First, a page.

Lab-made meat may sound like a science-fiction concept. But it’s soon-to-be big business. Sixty companies worldwide are racing to perfect the technology for lab-made meat and to gain approval to sell it. Advocates see cultivated meat as a perfect solution to feed the world more sustainably, without requiring the death of any animals. But skeptics highlight key questions around the technology’s cost, scalability, and available market demand. Here, we dive into this faux meat’s production as well as its progress.
An overview of alternative proteins
In 2019 the plant-based meat market hit a value of $5 billion, as meat eaters sought out alternative sources of protein, in recognition of the heavy burden livestock production exerts on the planet. The new generation of plant-based products more convincingly emulates meat, pulling on new techniques such as the use of heme, the molecule that gives meat its flavor.
Lab-made meat, also known as cultured or cultivated meat, is another alternative that still hasn’t made it to consumers on a wide scale. Unlike plant-based meat, cultivated meat is not an imitation. It’s actually meat at the molecular level. But the creation of the meat requires a simple biopsy rather than butchery. The cells are taken from a live animal and placed in a hospitable environment with a nutrient-rich growth agent, where they multiply until there are enough to be made into burger patties or chicken nuggets.
The state of cultivated meat
The first burger made from cultivated meat was the result of over $300,000 of research. It was served by its creator, Professor Mark Post, on live television in London in 2013. Four cultivated meat companies were founded in the next two years, and there are now more than 60 in the world.
In 2020, Eat Just got the first ever approval from a national government and began serving cultivated meat in a restaurant in Singapore. In November 2022, the United States Food and Drug Administration approved its first cultivated meat product: chicken from Upside Foods. This first approval is a critical step toward cultivated meat coming to your local supermarket, but approval is still needed from the US Department of Agriculture.
Imagining more sustainable meat production
Lab-grown meat seems like an obvious way to feed the world’s growing demand. Currently, that demand is met by enormous livestock facilities housing thousands of animals packed in small spaces. These facilities use practices considered inhumane by animal rights activists, some of which are illegal in the European Union. They also have numerous negative impacts on the environment and the communities where they are located. Their emissions degrade air quality, and manure runoff can pollute water and contaminate crops.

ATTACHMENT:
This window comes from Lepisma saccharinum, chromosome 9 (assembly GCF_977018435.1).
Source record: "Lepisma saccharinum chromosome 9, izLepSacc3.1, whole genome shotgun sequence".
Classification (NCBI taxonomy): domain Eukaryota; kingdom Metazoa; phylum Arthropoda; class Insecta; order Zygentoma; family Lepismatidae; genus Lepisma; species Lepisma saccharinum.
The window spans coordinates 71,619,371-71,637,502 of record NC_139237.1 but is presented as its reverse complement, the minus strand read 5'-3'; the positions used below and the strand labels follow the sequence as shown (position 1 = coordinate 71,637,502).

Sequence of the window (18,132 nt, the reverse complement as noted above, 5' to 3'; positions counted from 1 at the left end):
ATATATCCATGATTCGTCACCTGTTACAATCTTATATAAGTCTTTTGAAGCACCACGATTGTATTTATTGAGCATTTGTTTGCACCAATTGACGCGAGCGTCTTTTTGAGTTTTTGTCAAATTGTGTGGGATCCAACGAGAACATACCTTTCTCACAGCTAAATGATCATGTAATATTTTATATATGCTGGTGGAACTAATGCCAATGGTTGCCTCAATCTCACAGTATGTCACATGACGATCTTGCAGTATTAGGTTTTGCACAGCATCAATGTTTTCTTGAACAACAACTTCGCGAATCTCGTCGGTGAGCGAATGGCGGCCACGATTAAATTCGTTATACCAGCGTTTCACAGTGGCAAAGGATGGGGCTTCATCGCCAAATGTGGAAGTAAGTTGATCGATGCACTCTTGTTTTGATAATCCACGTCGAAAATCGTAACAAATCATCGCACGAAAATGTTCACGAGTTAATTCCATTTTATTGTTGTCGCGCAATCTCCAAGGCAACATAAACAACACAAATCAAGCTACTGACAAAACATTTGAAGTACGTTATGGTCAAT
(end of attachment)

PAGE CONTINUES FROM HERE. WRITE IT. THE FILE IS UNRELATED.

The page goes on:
There are more sustainable ways of producing meat—grass fed beef, for example, is one form of regenerative agriculture that is more sustainable than large scale feeding operations—but also more costly. Lab-made meat is a promising solution to produce meat with less land and water used, and fewer greenhouse gas emissions.
No animals died for this product…did they?
Although lab-made meat is marketed as cruelty free, many cultivated meat products have been created using fetal bovine stem cells as a growth medium. Fetal bovine stem cells have many uses, including the creation of vaccines, but are part of the industrial slaughterhouse system lab-made meat is intended to replace.
After Eat Just’s launch of cultivated meat in Singapore, it became clear that they were using fetal bovine stem cells in their process, causing questions about their claims that the food was cruelty free, or even vegan. Upside Foods, the first company to get approval in the US, does not use fetal bovine stem cells, and most companies are now working on processes that do not use them.
Outstanding questions around health and nutrition
The health and nutrition of cultured meat products will be a key area of examination for bodies like the Food and Drug Administration. Research suggests that in some ways, cultured meat could be safer, as it is produced in a highly controlled environment without being near digestive organs that can cause contamination of meat. Outstanding questions include whether there is the potential for dysregulated cell multiplication such as what is seen in cancer cells, as well as the nutritional value of the food.
If you cultivate it, will they eat it?
Though cultured meat still has a high price tag, a report commissioned by the Good Food Institute found that it was possible for lab-made meat to be cost competitive by 2030 with key advancements in technology. But other analysts are skeptical, highlighting key challenges in the technology for producing cultured meat at scale.
And currently, plant-based meats are not seeing the sparkling market shares projected as their sales soared in 2019. Of course, lab-made and plant-based meat aren't the same product, but these market shares showcase a potential challenge for lab-made meats too: even if the price is right, a behavior change will be required to get people eating it, requiring investment in marketing and consumer education.
Cultivated meat has promise to help feed the world. But with such a nascent technology, it is wise to exercise caution in the face of both utopian and dystopian claims.
Cultivated meat certainly won’t be a silver bullet for the challenges we face due to widespread unsustainable agricultural production and food consumption practices. But we will need all the help we can get to fight climate change. Cultivated meat can be a welcome addition to that effort.